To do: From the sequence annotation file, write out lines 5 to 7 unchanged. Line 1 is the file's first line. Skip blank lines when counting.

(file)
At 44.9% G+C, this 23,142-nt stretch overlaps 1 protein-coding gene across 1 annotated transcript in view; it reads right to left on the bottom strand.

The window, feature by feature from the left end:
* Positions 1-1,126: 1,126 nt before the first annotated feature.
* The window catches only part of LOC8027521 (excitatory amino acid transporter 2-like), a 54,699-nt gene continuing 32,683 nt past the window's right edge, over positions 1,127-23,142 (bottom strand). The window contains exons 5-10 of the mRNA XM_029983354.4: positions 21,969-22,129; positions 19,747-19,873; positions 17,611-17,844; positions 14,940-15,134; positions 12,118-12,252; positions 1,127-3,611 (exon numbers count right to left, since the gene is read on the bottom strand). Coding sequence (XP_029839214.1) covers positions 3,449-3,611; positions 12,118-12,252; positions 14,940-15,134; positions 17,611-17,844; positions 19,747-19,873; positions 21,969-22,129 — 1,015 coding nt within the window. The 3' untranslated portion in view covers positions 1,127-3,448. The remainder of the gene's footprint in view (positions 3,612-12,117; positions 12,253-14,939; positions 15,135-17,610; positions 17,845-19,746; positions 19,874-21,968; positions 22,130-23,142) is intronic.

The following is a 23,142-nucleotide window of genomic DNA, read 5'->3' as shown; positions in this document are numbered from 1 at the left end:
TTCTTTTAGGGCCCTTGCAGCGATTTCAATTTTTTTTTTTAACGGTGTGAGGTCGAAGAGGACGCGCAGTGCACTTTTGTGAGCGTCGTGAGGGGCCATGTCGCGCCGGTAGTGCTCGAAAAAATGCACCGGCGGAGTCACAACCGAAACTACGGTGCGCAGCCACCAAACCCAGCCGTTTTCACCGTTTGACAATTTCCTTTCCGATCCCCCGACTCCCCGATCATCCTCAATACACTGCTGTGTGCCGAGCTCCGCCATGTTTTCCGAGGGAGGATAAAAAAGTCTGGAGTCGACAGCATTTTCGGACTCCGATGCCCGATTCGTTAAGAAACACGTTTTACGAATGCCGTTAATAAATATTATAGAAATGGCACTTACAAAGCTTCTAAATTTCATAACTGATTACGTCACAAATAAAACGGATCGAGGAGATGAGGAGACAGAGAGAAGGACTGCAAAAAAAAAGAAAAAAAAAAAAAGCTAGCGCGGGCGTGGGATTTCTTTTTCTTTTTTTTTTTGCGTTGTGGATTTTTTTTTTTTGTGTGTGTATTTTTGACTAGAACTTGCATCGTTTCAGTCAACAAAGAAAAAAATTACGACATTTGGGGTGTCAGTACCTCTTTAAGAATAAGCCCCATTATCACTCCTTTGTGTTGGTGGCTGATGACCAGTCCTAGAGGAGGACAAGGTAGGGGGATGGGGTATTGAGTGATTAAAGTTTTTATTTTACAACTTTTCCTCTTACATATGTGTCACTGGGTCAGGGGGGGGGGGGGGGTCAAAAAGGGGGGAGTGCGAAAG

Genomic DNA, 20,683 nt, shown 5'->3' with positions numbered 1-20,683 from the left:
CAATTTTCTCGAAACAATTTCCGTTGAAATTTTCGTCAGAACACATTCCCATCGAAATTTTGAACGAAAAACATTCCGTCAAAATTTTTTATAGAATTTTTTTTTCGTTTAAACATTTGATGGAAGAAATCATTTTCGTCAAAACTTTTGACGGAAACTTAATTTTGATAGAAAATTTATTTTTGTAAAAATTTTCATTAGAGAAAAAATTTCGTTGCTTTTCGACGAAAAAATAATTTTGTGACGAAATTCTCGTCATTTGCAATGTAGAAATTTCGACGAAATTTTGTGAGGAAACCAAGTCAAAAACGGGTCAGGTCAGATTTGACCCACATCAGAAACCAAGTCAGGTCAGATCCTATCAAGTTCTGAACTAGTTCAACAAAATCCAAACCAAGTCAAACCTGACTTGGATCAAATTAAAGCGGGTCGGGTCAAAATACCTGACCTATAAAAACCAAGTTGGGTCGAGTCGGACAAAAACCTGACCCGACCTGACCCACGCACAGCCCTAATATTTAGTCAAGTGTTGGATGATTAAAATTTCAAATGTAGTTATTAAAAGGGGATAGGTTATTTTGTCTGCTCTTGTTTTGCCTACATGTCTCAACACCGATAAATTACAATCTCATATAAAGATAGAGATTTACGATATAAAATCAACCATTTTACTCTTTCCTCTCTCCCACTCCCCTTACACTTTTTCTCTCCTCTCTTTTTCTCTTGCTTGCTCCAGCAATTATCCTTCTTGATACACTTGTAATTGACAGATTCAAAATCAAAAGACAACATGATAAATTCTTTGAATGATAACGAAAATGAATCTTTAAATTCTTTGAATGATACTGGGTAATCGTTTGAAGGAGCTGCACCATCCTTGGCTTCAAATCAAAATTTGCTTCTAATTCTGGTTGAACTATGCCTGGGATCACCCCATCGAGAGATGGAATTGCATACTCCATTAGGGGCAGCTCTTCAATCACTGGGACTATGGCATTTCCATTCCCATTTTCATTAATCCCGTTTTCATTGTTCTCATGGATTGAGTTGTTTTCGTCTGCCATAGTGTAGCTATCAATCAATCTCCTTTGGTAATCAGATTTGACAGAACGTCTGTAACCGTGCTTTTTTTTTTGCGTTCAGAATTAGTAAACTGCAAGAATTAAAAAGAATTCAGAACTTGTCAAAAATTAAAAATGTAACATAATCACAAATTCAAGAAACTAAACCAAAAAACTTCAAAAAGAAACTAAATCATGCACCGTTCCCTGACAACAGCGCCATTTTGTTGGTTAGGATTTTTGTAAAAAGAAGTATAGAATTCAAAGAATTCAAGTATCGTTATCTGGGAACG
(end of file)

The following is a 23,142-nucleotide window of genomic DNA, read 5'->3' as shown; positions in this document are numbered from 1 at the left end:
TTCTTTTAGGGCCCTTGCAGCGATTTCAATTTTTTTTTTTAACGGTGTGAGGTCGAAGAGGACGCGCAGTGCACTTTTGTGAGCGTCGTGAGGGGCCATGTCGCGCCGGTAGTGCTCGAAAAAATGCACCGGCGGAGTCACAACCGAAACTACGGTGCGCAGCCACCAAACCCAGCCGTTTTCACCGTTTGACAATTTCCTTTCCGATCCCCCGACTCCCCGATCATCCTCAATACACTGCTGTGTGCCGAGCTCCGCCATGTTTTCCGAGGGAGGATAAAAAAGTCTGGAGTCGACAGCATTTTCGGACTCCGATGCCCGATTCGTTAAGAAACACGTTTTACGAATGCCGTTAATAAATATTATAGAAATGGCACTTACAAAGCTTCTAAATTTCATAACTGATTACGTCACAAATAAAACGGATCGAGGAGATGAGGAGACAGAGAGAAGGACTGCAAAAAAAAAGAAAAAAAAAAAAAGCTAGCGCGGGCGTGGGATTTCTTTTTCTTTTTTTTTTTGCGTTGTGGATTTTTTTTTTTTGTGTGTGTATTTTTGACTAGAACTTGCATCGTTTCAGTCAACAAAGAAAAAAATTACGACATTTGGGGTGTCAGTACCTCTTTAAGAATAAGCCCCATTATCACTCCTTTGTGTTGGTGGCTGATGACCAGTCCTAGAGGAGGACAAGGTAGGGGGATGGGGTATTGAGTGATTAAAGTTTTTATTTTACAACTTTTCCTCTTACATATGTGTCACTGGGTCAGGGGGGGGGGGGGGGTCAAAAAGGGGGGAGTGCGAAAG

Genomic DNA, 20,683 nt, shown 5'->3' with positions numbered 1-20,683 from the left: